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For the Self Expression of the Arab Women: Women, Cinema, and Commitment of the long 1970s
In 1978, filmmakers Heiny Srour and Salma Baccar along with film critic Magda Wassaf published the a manifesto titled “For the Self Expression of the Arab Woman.” The manifesto appeared in the short-lived French-language publication CineArabe, a publication whose founders, Abdou Achouba and Khmeis Khayati, hoped would animate a regional movement for politically and/or artistically engaged cinema. The manifesto assumes that Arab women have a specific perspective that emerges from their gendered position in Arab societies, a position that also stymies their work in cinema. It then calls for the support material support of women filmmakers. “For the Self Expression of Arab Women” appears at an important turning point in Arab cinema history. By the late 1970s, the region had already experienced the euphoria and disappointments of what I term “development cinema,” that is, film movements explicitly tied to a post-Bandung enthusiasm for national development. Working creatively and interstitially, enthusiastic young filmmakers to emerge from Egypt’s Higher Cinema Institute, founded in 1959 and producing its first graduating class in 1959, and from film schools in both Eastern and Western Europe had produced a number of highly creative works, including militant films, experimental works, and observational documentaries and semi-documentary fictional films through which filmmakers discovered the diversity of their recently independent homelands. Filmmakers across the region had also already experienced crushing political disappointments, the stultifying effects of local bureaucracies, and a changing landscape for material support for cinema, all of which fundamentally affected their work. Arab women had participated (albeit in rather small numbers) in the development of Arab cinema (as directors, technicians, producers, and/or critics) throughout this period. “For the Self Expression of Arab Women” also appears at the cusp of what Egypt what critic Samir Farid defined as a new realism and the emergence of intensely personal works across the region. Just one year earlier Nabihah Lutfi and Assia Djebar had directed, respectively Because Roots Will Never Die and The Nouba of the Women of Mount Chenoua each of which explores revolution (Palestinian and Algerian) through the eyes of its women and thereby demonstrating the possibility of multiple perspectives within a militant movement. This paper situates the manifesto by Srour, Baccar, and Wassef within this film history, arguing for its embeddedness within both larger political and material developments in the region, as well as the trajectory of Arab women’s work within cinema of the previous decade.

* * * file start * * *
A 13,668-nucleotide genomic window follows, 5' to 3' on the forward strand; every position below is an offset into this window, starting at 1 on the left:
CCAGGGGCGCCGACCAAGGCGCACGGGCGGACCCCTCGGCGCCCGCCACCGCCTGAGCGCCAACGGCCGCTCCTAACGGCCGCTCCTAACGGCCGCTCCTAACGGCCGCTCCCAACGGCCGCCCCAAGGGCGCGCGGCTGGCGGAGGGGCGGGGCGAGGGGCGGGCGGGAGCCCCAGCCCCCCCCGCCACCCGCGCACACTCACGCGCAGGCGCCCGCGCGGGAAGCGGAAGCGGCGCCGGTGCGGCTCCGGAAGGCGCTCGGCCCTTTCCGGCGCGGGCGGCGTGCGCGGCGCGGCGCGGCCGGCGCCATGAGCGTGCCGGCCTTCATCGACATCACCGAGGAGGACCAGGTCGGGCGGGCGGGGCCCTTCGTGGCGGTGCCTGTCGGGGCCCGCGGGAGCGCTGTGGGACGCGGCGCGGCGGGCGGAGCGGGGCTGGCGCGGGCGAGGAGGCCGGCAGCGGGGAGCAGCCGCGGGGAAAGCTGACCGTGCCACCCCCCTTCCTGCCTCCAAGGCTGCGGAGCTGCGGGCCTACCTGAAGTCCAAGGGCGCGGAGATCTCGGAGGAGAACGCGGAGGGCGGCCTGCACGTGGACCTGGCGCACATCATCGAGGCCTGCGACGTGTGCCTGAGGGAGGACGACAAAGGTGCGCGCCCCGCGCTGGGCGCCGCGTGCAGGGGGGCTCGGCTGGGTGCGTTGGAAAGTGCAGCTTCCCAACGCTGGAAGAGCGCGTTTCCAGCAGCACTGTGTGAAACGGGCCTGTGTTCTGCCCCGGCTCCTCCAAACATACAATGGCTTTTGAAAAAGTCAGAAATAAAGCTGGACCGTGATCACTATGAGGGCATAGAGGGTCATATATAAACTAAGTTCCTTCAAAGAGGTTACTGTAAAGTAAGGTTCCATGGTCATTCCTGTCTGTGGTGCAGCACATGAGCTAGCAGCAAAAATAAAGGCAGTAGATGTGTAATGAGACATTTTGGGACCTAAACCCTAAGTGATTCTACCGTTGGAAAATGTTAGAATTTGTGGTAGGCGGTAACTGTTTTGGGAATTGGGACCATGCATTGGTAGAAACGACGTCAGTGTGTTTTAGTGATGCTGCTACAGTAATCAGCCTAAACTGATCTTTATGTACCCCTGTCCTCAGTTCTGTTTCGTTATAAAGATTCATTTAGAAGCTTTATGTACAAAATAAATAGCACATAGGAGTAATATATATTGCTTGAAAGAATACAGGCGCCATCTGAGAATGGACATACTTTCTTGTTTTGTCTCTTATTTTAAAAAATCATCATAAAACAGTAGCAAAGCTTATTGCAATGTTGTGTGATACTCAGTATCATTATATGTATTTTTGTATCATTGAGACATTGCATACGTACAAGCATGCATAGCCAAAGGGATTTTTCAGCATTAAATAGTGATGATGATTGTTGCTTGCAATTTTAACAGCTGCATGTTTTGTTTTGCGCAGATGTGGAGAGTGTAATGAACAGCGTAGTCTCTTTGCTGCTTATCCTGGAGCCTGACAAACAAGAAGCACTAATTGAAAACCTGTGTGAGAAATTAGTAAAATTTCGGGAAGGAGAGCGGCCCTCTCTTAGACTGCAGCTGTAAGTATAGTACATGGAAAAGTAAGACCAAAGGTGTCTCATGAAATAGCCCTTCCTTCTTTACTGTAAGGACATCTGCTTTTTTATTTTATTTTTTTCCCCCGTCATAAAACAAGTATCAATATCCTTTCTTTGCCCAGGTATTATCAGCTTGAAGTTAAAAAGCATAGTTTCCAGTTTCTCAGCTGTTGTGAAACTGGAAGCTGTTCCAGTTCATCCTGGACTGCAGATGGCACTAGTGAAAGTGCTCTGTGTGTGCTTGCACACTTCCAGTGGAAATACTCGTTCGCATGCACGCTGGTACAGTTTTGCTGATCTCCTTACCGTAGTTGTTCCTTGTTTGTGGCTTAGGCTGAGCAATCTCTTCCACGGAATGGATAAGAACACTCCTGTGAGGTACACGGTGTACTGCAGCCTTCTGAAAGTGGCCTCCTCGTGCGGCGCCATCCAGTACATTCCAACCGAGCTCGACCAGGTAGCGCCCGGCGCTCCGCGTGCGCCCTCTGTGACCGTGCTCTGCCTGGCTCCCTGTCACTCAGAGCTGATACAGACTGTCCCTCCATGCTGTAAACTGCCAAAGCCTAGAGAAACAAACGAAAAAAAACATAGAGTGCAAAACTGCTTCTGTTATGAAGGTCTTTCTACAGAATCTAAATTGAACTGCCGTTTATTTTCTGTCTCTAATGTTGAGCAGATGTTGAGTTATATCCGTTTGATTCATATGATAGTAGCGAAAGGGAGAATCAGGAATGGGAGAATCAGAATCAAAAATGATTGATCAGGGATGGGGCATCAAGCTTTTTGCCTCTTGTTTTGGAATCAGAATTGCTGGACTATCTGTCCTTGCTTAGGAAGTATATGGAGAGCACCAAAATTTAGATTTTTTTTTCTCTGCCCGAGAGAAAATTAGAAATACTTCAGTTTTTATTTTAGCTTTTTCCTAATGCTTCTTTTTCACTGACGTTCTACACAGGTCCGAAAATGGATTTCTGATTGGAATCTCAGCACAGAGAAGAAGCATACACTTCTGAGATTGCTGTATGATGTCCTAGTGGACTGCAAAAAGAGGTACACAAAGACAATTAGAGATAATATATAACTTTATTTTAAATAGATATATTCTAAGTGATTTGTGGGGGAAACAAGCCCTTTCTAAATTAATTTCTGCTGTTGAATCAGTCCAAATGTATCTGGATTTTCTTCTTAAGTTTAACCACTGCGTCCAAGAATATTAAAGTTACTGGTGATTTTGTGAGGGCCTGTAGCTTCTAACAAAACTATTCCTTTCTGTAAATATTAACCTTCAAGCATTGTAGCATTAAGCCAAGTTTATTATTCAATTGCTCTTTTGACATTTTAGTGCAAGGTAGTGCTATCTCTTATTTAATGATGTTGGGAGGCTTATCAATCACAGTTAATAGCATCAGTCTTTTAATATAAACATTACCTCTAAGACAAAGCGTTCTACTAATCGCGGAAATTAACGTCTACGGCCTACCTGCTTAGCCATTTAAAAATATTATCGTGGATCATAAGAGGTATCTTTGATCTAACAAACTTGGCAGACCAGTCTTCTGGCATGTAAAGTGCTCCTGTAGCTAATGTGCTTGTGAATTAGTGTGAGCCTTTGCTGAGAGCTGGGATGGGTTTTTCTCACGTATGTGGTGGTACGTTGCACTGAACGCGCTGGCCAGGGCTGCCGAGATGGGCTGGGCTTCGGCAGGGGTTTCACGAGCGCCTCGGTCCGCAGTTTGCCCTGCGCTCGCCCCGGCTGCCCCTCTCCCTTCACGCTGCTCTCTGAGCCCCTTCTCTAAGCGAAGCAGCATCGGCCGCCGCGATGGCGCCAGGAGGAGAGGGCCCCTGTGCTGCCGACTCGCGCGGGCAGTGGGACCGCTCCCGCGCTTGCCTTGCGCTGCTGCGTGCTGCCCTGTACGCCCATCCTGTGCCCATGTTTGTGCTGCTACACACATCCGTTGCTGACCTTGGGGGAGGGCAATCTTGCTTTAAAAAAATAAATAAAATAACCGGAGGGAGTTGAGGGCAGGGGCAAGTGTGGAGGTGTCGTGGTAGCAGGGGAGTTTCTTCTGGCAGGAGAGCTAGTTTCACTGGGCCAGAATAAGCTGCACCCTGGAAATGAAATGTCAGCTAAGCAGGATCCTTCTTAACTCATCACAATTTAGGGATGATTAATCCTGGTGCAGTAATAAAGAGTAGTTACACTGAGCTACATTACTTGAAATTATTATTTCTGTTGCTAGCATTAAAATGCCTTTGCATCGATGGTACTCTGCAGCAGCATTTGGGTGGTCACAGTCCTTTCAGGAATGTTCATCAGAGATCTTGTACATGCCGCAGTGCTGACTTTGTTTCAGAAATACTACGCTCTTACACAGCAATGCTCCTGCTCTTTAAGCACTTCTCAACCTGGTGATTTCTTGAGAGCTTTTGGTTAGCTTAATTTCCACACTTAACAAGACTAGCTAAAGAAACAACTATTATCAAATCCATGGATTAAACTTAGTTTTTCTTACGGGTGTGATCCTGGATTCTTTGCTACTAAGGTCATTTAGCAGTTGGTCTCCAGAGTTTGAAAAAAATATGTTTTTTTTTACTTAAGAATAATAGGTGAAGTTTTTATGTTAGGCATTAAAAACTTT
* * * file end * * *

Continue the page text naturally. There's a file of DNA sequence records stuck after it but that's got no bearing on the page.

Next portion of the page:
Media Arts
Geographic Area
Arab States
Sub Area
19th-21st Centuries